Castle of St John
is a fortified tower house located in the centre of Stranraer, in Dumfries and Galloway.
Tower-houses are the domestic versions of medieval castle towers, these were built and used by Scottish lairds throughout the sixteenth and seventeenth centuries.
The tower house was built in 1510 by Adairs of Kilhilt, who emigrated from Ireland. They originally settled in the Portpatrick area and they may have built the original castle at Dunskey. Over time the Adairs extended their land-holding south to Drummore and north to Inch. By 1484 they had acquired the lands in Stranraer and built a chapel dedicated to St John. This area of land became known as St John’s Croft or Chapel.
The castle was originally was called the Place of St John or the Castle of Chapel. By the late 1500s a small settlement, also called Chapel, had grown up around the tower-house. The Adairs used the castle as a family home and a centre for the administration of the estate, collecting rents and entertaining guests. The main hall is thought to have served as the laird’s court. In 1595, Ninian Adair created a Burgh of Barony at Stranraer. This turned the town into a self governing community with trading privileges and provided Ninian Adair with income from property rents and other tolls collected within the new burgh. In 1608 the castle passed by marriage to the Kennedys, from Ayrshire, and by the 1670s it was in the possession of the Dalrymples of Stair.
In the late 1670s, the Castle of St John was used as a military garrison. Government troops had been brought to Wigtownshire to suppress the Covenanters, a religious dissent group who threatened the political establishment. The Covenanters were extreme Presbyterians who refused to accept the authority of state-imposed bishops. The Covenanting movement was particularly strong in Galloway and outbreaks of violence were common.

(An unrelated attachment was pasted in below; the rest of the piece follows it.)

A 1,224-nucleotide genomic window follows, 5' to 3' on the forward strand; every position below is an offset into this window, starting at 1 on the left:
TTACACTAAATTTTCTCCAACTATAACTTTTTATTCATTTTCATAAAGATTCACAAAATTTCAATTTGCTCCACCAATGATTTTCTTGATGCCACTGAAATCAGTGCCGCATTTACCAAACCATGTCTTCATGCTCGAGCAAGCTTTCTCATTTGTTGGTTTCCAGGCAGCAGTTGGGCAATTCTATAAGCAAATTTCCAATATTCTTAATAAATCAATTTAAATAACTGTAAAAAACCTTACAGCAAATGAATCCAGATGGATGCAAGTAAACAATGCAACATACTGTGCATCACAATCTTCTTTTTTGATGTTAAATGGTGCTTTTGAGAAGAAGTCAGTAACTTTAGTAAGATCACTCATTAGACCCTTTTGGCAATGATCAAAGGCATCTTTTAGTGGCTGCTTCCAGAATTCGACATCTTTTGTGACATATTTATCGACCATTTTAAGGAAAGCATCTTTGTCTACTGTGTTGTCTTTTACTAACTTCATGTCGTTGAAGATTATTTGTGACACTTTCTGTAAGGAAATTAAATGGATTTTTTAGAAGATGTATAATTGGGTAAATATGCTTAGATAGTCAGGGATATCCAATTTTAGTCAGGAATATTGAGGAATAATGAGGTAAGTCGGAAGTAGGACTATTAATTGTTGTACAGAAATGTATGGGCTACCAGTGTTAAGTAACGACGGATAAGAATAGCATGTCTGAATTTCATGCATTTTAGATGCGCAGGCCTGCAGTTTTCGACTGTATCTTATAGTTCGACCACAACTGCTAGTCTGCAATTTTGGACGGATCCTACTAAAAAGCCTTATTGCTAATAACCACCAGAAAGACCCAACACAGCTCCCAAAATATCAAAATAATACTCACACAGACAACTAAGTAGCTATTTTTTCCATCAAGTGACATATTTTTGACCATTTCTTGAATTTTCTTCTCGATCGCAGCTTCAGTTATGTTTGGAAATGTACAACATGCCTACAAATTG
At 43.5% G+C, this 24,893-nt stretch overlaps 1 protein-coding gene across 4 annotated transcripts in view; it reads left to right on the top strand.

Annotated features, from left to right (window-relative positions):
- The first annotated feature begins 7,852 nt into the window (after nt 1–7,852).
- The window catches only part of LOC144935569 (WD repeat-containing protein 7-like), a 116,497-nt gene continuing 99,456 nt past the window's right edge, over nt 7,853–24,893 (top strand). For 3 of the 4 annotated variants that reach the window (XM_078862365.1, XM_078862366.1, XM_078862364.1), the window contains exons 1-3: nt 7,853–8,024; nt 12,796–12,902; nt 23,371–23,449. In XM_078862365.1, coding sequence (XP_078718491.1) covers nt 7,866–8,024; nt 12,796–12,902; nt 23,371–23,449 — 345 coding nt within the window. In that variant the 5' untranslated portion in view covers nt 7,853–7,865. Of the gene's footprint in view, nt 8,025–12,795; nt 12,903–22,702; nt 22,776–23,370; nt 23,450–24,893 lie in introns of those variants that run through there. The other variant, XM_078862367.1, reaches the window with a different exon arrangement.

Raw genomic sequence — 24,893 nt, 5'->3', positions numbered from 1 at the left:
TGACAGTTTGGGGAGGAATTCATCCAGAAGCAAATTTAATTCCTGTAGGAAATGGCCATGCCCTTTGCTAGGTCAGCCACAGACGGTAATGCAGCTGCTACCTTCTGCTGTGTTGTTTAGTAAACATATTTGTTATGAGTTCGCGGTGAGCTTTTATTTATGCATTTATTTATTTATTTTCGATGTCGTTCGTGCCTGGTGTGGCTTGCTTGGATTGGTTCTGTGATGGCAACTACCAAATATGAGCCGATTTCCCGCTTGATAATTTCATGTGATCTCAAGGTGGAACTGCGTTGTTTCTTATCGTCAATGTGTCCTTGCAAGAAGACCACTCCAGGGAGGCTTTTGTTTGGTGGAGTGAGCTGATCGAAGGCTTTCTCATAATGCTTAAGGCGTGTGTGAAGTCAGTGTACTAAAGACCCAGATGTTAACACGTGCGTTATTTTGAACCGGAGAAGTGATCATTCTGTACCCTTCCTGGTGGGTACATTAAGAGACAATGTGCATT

In 1678, John Graham of Claverhouse was appointed as the local military commander, tradition has it that he used the Castle of St John as his base for it was the largest building in the town, as well as being defendable. The outbuildings were used for stabling and accommodation for his troops. As the castle belonged to Covenanting sympathiser, John Dalrymple of Stair, it sent a clear message
By the early 1800s the building was empty so in 1820, the Commissioners of Supply, who were basically early county councils, approved plans for converting the building into a ‘secure and salutary jail comprehending two cells for criminals, three rooms for debtors and a Courtroom’. The conversion cost was £785. One of the biggest changes was the demolition of the original gabled roof and its replacement with a flat roof doubling as an open exercise yard for the prisoners. In 1854, a new prison was built in Lewis Street but demand was such the cells at the castle continued in occasional use until 1907.
During the Second World War, the town house was used as fire watching station and ARP base.
The Castle was restored in 2010 by Dumfries and Galloway Council, with assistance from the Heritage Lottery Fund, Historic Scotland and Landfill Communities Fund.